A few months ago an executive Councillor considered how to deal with problems relating to graffiti. As some of the problems had arisen on Council estates – with some tenanted homes being targeted – not unreasonably Council officials republished a copy of the relevant Service Level Agreement (SLA) or Customer Contract covering graffiti removal.
This had been updated in 2013 and specified how quickly issues like graffiti should be resolved.
The new graffiti removal process now seems to be working well on Council owned structures although utility boxes are still an issue in some parts of the City.
A recent Freedom of information response has raised more questions than it has answered.
Asked to publish the most up to date SLA for each public service area, the Council has so far only come up with one for Housing. It turns out to be different from that published in October although the new agreement apparently dates back to May 2019.
The SLAs for other public services have not yet been provided.
Closer examination of the housing services agreement – now referred to as a “local offer” – reveals that many of service standards which make a neighbourhood a pleasant place to live have now been discarded.
The only work volume now being monitored relates to fly tipping.
There is no mention of anti social behaviour or other crime, no standards for grass or hedge cutting, no indication of how quickly estate improvements will be completed, nothing on road and footpaths either in terms of numbers of complaints or public satisfaction and nothing on street cleanliness. There are no figures for empty properties and garages.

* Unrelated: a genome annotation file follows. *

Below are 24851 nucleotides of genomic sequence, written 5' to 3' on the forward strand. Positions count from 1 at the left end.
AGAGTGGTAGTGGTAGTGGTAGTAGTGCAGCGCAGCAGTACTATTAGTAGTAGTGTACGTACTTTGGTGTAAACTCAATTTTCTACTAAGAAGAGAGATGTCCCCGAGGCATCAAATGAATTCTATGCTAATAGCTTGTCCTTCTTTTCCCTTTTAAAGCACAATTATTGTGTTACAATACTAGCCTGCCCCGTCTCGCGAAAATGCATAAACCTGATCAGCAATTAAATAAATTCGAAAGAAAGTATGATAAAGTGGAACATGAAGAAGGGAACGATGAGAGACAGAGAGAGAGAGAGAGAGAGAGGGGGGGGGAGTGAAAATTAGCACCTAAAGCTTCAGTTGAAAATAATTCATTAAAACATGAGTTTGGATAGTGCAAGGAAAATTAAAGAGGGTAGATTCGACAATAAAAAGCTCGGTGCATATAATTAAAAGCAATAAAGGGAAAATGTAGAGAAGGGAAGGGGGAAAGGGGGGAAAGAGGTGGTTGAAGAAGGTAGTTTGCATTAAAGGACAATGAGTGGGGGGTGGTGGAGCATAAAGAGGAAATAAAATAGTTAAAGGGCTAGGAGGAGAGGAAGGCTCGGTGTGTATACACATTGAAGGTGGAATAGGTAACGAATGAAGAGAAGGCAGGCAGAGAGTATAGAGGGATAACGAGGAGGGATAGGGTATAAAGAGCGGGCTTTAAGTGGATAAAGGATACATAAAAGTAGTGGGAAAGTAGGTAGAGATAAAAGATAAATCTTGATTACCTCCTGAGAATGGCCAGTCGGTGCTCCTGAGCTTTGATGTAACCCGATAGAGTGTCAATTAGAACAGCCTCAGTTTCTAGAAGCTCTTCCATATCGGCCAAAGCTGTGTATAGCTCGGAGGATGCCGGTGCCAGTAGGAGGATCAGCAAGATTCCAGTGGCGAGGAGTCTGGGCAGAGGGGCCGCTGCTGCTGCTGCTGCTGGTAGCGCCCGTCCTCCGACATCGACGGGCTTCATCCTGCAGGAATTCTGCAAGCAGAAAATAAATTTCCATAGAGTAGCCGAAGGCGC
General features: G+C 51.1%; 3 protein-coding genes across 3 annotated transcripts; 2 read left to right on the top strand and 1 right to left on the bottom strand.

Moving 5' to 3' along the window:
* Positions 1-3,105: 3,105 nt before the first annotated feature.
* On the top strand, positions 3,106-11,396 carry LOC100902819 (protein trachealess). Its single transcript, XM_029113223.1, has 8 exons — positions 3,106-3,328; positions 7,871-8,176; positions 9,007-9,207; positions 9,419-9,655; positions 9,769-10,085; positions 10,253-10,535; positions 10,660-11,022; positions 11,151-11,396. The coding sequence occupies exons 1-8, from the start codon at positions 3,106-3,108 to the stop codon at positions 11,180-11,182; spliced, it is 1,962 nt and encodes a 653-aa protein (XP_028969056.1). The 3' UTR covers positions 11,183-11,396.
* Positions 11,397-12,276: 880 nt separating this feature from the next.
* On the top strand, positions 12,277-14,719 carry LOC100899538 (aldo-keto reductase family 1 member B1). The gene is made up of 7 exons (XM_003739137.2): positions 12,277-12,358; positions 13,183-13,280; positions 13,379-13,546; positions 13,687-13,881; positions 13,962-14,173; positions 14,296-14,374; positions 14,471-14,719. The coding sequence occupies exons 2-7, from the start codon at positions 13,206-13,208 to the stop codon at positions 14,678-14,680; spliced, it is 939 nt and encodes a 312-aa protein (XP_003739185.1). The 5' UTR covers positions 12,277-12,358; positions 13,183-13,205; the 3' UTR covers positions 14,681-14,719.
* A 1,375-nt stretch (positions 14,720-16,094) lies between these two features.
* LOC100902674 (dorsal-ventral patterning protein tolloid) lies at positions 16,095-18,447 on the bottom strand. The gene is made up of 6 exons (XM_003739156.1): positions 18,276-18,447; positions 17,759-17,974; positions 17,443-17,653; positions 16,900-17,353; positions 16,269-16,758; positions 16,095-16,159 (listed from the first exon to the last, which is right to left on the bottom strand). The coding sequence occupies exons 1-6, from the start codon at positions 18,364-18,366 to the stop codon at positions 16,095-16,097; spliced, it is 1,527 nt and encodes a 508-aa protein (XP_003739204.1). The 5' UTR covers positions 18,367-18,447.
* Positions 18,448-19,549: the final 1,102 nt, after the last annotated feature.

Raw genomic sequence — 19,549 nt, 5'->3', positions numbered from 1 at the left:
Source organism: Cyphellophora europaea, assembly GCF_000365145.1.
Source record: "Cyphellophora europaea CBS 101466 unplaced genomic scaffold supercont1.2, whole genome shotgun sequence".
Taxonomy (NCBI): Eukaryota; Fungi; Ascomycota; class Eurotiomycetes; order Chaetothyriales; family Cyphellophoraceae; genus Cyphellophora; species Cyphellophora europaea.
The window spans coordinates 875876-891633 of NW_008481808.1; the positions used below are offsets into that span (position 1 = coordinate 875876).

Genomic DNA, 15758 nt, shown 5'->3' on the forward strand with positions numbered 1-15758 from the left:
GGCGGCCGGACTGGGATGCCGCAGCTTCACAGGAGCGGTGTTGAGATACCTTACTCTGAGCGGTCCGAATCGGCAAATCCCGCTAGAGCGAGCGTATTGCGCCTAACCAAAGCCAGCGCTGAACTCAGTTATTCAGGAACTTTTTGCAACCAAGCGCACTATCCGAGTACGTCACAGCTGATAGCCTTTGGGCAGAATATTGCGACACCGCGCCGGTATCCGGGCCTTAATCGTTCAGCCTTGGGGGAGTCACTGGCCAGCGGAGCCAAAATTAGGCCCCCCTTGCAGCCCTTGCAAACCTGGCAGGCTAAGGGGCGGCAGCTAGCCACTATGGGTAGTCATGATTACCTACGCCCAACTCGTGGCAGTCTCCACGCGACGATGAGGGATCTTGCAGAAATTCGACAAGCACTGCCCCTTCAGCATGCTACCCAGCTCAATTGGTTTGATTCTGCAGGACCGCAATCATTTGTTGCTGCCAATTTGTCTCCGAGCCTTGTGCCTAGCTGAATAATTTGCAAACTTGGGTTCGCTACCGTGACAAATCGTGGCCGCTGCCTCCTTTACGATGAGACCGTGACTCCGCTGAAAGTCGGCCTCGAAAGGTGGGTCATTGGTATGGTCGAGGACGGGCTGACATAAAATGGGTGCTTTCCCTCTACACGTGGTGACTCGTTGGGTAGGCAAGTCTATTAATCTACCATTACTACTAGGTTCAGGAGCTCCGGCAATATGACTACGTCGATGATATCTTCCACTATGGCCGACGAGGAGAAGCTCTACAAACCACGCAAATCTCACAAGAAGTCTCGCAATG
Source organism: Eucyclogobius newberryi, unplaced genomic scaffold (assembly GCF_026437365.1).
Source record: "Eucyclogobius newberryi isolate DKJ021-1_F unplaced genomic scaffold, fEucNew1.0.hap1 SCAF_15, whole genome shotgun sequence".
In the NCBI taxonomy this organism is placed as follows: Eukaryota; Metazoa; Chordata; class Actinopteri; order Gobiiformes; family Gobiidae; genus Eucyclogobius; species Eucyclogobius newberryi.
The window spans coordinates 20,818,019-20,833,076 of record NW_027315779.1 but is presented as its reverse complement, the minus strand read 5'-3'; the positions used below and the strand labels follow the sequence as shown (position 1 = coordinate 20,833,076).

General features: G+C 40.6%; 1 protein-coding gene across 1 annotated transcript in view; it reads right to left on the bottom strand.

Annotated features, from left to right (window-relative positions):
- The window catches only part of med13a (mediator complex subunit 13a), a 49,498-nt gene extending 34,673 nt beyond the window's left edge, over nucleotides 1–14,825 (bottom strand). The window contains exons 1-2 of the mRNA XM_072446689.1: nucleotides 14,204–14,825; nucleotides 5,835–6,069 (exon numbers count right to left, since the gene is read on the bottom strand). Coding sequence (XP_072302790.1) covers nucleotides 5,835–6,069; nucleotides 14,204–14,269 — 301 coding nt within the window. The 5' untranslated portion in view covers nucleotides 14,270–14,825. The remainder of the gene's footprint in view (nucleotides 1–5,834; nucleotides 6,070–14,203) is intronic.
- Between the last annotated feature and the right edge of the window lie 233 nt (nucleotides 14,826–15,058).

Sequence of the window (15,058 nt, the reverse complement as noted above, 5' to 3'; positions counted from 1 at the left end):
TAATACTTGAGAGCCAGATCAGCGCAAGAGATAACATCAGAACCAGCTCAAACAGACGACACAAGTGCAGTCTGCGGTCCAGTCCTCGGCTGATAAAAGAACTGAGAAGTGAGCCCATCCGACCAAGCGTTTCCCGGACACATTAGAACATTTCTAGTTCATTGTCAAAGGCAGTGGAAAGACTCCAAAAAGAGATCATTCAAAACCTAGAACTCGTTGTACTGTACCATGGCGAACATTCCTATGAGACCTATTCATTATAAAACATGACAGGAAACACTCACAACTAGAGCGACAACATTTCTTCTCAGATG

There are some public satisfaction measures, but they are very general in scope with results unlikely to be reliable at individual estate level.
There are no stats on estate inspections either in confirmation of where they are taking place or what issues are being revealed.
There is nothing on the garden maintenance scheme.
Officials say that the new measures have been agreed by a “tenant’s panel”. It appears that the Council has appointed six tenants to replace the tenant’s federation which lapsed some 2 years ago. How these tenants are appointed and – crucially – how they assess the views of York’s 8000 other tenants is something of a mystery. The tenants concerned are not identified. They apparently meet once a month, but no agenda or meeting minutes are published on the Councils web site.
It is likely that those individual Residents Associations that do exist, will now insist on having an input into a revised Service Level Agreement for Council housing.
We will publish the Service Level Agreements covering other public service standards in the City when we receive, them